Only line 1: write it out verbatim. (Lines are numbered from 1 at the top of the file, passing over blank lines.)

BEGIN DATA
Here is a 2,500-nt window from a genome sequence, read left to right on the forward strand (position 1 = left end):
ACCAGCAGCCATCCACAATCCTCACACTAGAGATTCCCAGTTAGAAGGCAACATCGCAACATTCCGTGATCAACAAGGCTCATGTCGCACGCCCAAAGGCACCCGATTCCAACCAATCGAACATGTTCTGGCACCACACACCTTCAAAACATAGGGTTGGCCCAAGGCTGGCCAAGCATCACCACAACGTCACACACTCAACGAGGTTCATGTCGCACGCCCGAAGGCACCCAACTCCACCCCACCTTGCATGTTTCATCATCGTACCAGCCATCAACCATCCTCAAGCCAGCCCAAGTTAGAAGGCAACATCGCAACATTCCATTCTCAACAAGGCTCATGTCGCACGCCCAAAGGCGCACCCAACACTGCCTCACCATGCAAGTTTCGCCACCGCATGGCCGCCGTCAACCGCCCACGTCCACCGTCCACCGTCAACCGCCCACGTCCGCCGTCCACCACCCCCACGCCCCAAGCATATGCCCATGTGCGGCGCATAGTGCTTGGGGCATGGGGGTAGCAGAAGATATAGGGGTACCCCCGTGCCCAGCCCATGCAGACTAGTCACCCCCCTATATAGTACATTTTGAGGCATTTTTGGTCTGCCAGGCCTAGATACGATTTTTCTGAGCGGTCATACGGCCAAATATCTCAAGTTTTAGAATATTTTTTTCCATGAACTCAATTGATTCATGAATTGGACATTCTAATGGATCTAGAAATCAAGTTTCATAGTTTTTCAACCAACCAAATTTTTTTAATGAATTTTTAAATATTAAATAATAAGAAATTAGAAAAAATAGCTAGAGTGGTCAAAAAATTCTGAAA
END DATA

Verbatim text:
Here is a 2,500-nt window from a genome sequence, read left to right on the forward strand (position 1 = left end):